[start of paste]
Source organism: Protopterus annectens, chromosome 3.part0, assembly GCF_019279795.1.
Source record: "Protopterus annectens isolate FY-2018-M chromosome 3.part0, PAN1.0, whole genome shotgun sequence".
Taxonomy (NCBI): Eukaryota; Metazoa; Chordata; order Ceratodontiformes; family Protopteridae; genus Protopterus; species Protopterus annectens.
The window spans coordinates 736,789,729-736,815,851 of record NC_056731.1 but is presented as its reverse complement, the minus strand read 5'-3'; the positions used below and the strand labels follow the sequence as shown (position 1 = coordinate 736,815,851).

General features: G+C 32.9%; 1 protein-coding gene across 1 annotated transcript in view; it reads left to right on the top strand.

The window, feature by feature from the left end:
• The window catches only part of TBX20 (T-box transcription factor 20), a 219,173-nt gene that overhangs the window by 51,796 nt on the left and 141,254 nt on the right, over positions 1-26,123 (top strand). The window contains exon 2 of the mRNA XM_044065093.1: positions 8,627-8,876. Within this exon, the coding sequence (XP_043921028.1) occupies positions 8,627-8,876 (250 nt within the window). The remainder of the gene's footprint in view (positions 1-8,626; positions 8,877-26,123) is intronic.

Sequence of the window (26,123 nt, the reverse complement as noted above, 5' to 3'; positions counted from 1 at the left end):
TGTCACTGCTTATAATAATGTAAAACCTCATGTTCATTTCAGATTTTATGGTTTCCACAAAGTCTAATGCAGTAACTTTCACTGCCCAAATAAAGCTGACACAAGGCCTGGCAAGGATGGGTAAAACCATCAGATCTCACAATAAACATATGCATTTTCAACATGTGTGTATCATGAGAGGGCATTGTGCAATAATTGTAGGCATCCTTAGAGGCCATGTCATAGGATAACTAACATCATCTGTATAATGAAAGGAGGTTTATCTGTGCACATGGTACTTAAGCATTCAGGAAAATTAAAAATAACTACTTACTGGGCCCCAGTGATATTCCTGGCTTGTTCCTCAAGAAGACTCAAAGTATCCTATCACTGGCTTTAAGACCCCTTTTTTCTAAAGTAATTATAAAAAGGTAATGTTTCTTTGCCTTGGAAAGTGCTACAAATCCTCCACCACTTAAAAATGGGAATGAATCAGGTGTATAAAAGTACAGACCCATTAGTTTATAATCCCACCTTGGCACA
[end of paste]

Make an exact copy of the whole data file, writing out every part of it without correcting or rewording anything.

Source organism: Protopterus annectens, chromosome 3.part0, assembly GCF_019279795.1.
Source record: "Protopterus annectens isolate FY-2018-M chromosome 3.part0, PAN1.0, whole genome shotgun sequence".
Taxonomy (NCBI): Eukaryota; Metazoa; Chordata; order Ceratodontiformes; family Protopteridae; genus Protopterus; species Protopterus annectens.
The window spans coordinates 736,789,729-736,815,851 of record NC_056731.1 but is presented as its reverse complement, the minus strand read 5'-3'; the positions used below and the strand labels follow the sequence as shown (position 1 = coordinate 736,815,851).

General features: G+C 32.9%; 1 protein-coding gene across 1 annotated transcript in view; it reads left to right on the top strand.

The window, feature by feature from the left end:
• The window catches only part of TBX20 (T-box transcription factor 20), a 219,173-nt gene that overhangs the window by 51,796 nt on the left and 141,254 nt on the right, over positions 1-26,123 (top strand). The window contains exon 2 of the mRNA XM_044065093.1: positions 8,627-8,876. Within this exon, the coding sequence (XP_043921028.1) occupies positions 8,627-8,876 (250 nt within the window). The remainder of the gene's footprint in view (positions 1-8,626; positions 8,877-26,123) is intronic.

Sequence of the window (26,123 nt, the reverse complement as noted above, 5' to 3'; positions counted from 1 at the left end):
TGTCACTGCTTATAATAATGTAAAACCTCATGTTCATTTCAGATTTTATGGTTTCCACAAAGTCTAATGCAGTAACTTTCACTGCCCAAATAAAGCTGACACAAGGCCTGGCAAGGATGGGTAAAACCATCAGATCTCACAATAAACATATGCATTTTCAACATGTGTGTATCATGAGAGGGCATTGTGCAATAATTGTAGGCATCCTTAGAGGCCATGTCATAGGATAACTAACATCATCTGTATAATGAAAGGAGGTTTATCTGTGCACATGGTACTTAAGCATTCAGGAAAATTAAAAATAACTACTTACTGGGCCCCAGTGATATTCCTGGCTTGTTCCTCAAGAAGACTCAAAGTATCCTATCACTGGCTTTAAGACCCCTTTTTTCTAAAGTAATTATAAAAAGGTAATGTTTCTTTGCCTTGGAAAGTGCTACAAATCCTCCACCACTTAAAAATGGGAATGAATCAGGTGTATAAAAGTACAGACCCATTAGTTTATAATCCCACCTTGGCACA